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Saturday, 19 February 2011

Huey P. Newton

Huey Percy Newton (February 17, 1942 – August 22, 1989) was a political and urban activist who founded the Black Panther Party for Self Defense.

Early life

Newton was born in Monroe, Louisiana, the youngest of seven children to Armelia Johnson and Walter Newton, a sharecropper and Baptist lay preacher. His parents named him after former Governor of Louisiana Huey Long.
In 1945, the family settled in Oakland, California.[1] The Newton family was destitute, and often relocated throughout the San Francisco Bay Area throughout Newton's childhood. Despite this, he contended that his family was close-knit and that he never went without food and shelter as a child. Growing up in Oakland, Newton claimed that "[he] was made to feel ashamed of being black."[1] In his autobiography Revolutionary Suicide, he wrote, "During those long years in Oakland public schools, I did not have one teacher who taught me anything relevant to my own life or experience. Not one instructor ever awoke in me a desire to learn more or to question or to explore the worlds of literature, science, and history. All they did was try to rob me of the sense of my own uniqueness and worth, and in the process nearly killed my urge to inquire."
Although he graduated at Oakland Technical High School in 1960, Newton was illiterate. During his course of autodidacticism, he struggled to read Republic by Plato. He read it five times to better understand it, and it was this success that inspired him to become a political leader.[2]
As a teenager, he was arrested several times for minor offenses, and by age 14, had been arrested for gun possession and vandalism.[3] Newton supported himself in college by burglarizing homes in the Oakland and Berkeley Hills areas, and committing other petty crimes. Newton once claimed he studied law to become a better criminal.

Founding of the Black Panther Party for Self Defense

As a student at Merritt College in Oakland, Newton became involved in politics in the Bay Area. He joined the Afro-American Association, became a prominent member of Phi Beta Sigma Fraternity, Inc. Beta Tau chapter, and played a role in getting the first African-American history course adopted as part of the college's curriculum. He read the works of Karl Marx, Vladimir Lenin, Frantz Fanon, Malcolm X, Mao Zedong, and Che Guevara. It was during his time at Merritt College[4] that Newton and Bobby Seale organized the Black Panther Party for Self Defense in October 1966. Based on a coin toss, Seale became Chairman and Newton became Minister of Defense.[5]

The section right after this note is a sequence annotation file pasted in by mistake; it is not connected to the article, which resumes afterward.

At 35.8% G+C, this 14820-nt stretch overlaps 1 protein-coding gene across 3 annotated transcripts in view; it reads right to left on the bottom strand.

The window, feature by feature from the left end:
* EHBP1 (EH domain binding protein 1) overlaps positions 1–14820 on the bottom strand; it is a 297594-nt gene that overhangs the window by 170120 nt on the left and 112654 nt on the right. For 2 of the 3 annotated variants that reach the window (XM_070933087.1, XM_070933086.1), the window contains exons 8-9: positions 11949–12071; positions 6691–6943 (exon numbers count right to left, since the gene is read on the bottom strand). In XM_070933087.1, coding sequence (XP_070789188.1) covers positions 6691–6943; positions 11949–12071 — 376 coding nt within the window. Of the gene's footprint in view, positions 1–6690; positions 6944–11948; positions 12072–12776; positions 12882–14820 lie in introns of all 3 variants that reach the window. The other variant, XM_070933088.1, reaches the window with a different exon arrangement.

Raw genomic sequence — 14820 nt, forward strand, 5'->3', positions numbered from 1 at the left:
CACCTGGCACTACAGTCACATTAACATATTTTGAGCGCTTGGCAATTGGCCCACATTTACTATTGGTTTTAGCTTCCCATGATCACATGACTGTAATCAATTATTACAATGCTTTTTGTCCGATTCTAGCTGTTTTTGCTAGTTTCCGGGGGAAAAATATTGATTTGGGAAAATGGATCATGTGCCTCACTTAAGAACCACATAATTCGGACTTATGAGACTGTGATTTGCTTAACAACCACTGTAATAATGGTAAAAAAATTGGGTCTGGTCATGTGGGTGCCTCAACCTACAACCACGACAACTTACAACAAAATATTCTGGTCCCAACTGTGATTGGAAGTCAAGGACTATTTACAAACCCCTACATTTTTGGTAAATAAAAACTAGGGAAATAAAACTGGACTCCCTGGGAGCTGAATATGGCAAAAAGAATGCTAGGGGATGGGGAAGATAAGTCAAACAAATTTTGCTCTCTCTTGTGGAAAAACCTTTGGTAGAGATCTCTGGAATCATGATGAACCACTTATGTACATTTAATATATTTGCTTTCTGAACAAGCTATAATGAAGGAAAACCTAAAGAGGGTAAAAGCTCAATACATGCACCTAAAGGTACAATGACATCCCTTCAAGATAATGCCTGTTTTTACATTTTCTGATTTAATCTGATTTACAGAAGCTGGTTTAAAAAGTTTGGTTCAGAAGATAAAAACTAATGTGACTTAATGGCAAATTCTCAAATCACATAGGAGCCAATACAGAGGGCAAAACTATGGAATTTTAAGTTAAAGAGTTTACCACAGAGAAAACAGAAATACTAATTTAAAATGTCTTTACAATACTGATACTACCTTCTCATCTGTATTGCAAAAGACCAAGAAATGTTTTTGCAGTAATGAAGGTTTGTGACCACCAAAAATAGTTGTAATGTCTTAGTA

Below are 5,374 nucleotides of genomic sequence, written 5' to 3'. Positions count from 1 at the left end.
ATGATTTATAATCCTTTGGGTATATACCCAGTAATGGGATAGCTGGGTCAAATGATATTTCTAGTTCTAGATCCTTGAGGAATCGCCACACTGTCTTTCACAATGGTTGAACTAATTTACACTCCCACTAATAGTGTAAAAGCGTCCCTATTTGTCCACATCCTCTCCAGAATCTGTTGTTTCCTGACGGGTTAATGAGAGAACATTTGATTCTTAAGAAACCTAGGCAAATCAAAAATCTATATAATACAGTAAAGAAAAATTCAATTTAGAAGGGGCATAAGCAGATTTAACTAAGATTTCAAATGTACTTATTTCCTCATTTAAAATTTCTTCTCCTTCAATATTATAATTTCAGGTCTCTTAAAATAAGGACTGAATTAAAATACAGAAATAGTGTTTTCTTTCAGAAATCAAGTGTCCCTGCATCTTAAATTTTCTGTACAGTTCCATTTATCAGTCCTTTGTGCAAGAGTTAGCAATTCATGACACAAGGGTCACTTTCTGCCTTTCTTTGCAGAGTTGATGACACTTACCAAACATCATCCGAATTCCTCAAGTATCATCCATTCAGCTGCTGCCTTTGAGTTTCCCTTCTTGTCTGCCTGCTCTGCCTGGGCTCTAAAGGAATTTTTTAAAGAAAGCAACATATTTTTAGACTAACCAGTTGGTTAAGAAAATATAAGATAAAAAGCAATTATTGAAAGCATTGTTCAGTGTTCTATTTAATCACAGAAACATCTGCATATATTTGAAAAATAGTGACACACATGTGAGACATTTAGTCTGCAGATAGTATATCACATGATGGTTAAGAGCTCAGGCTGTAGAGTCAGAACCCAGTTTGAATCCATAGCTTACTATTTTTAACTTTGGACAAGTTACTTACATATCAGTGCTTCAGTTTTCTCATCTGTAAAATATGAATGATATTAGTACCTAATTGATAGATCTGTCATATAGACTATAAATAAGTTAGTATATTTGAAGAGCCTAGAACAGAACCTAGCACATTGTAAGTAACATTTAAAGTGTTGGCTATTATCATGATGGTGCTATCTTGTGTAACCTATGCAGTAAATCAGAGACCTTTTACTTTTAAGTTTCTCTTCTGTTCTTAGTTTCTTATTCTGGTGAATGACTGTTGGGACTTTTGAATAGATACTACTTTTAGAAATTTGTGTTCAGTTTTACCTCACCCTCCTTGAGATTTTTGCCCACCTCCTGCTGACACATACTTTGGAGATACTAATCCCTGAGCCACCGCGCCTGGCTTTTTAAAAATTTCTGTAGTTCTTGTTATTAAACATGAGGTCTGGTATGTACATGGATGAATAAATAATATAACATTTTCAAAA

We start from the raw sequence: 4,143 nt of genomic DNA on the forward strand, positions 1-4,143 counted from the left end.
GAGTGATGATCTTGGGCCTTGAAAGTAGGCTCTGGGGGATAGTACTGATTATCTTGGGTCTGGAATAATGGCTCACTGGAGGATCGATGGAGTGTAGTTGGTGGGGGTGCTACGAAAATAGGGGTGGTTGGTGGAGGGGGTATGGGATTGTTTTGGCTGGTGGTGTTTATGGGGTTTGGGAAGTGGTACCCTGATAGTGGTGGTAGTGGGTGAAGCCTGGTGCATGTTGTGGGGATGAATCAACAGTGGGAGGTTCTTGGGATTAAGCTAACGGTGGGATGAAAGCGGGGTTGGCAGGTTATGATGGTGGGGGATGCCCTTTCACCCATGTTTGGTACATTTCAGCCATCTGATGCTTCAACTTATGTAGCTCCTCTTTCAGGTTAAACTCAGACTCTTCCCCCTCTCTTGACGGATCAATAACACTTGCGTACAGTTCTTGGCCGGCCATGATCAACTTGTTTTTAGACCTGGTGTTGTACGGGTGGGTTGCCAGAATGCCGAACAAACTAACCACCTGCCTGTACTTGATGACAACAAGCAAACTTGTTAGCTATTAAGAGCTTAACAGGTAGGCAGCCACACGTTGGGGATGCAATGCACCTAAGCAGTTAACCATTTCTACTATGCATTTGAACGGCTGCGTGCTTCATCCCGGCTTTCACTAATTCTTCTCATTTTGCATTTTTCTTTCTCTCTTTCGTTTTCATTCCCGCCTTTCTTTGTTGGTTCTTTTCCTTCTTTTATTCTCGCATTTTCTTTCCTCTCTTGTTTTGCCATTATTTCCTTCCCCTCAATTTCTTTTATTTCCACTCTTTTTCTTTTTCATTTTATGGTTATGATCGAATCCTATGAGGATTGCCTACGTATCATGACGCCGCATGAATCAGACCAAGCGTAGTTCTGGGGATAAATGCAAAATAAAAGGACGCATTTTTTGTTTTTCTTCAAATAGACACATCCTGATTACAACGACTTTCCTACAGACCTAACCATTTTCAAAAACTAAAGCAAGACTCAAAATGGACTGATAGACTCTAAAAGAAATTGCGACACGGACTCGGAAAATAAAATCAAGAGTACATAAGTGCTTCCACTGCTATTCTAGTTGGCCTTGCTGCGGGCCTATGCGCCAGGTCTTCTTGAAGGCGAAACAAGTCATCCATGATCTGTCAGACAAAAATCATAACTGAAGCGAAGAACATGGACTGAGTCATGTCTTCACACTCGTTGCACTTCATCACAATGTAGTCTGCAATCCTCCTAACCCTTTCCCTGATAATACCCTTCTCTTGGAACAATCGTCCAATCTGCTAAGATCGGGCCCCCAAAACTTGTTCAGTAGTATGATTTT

The Black Panther Party was an African-American left-wing organization working for the right of self-defense for African-Americans in the United States. The Party achieved national and international impact and renown through their deep involvement in the Black Power movement and in politics of the 1960s and 1970s, as the intense anti-racism of the time is today considered one of the most significant social, political and cultural currents in United States history. The group's "provocative rhetoric, militant posture, and cultural and political flourishes permanently altered the contours of American Identity."[6]
Newton and the Panthers started a number of social programs in Oakland, including founding the Oakland Community School, which provided high-level education to 150 ghetto kids. Other Panther programs included the Free Breakfast for Children Program and other that offer dances for teen-agers and training in martial arts. According to Oakland County Supervisor John George: "Huey could take street-gang types and give them a social consciousness." [7]

Murder of John Frey

One of the The Black Panther Party's most influential and widely known programs was its armed citizens' patrols to evaluate behavior of police officers.[8] Oakland Police Department officer John Frey had stopped Newton before dawn on October 28, 1967, and attempted to disarm and discourage the Panther patrols. After fellow officer Herbert Heanes arrived for backup, shots were fired, and all three were wounded. Heanes testified that the shooting began after Newton was under arrest, and one witness testified that Newton shot Frey with Frey's own gun as they wrestled.[9][10] No gun on Frey or Newton was found.[10] Newton claimed that Frey shot him first, which made him subsequently "pass out" during the incident.[11] Frey was shot four times and died within the hour, while Heanes was left in a serious condition with three bullet wounds. With a bullet wound to the abdomen, Newton staggered into the Kaiser Hospital in Oakland. He was admitted, however was alarmed to find himself handcuffed to his bed.[12] Newton was convicted in September 1968 of voluntary manslaughter for the murder of Frey and was sentenced to 2–15 years in prison. In May 1970, the California Appellate Court reversed the conviction and ordered a new trial. After two subsequent mistrials, the California Supreme Court dropped the case.[12] According to journalist Hugh Pearson, Newton boasted to close friends that he did deliberately kill Frey.[13]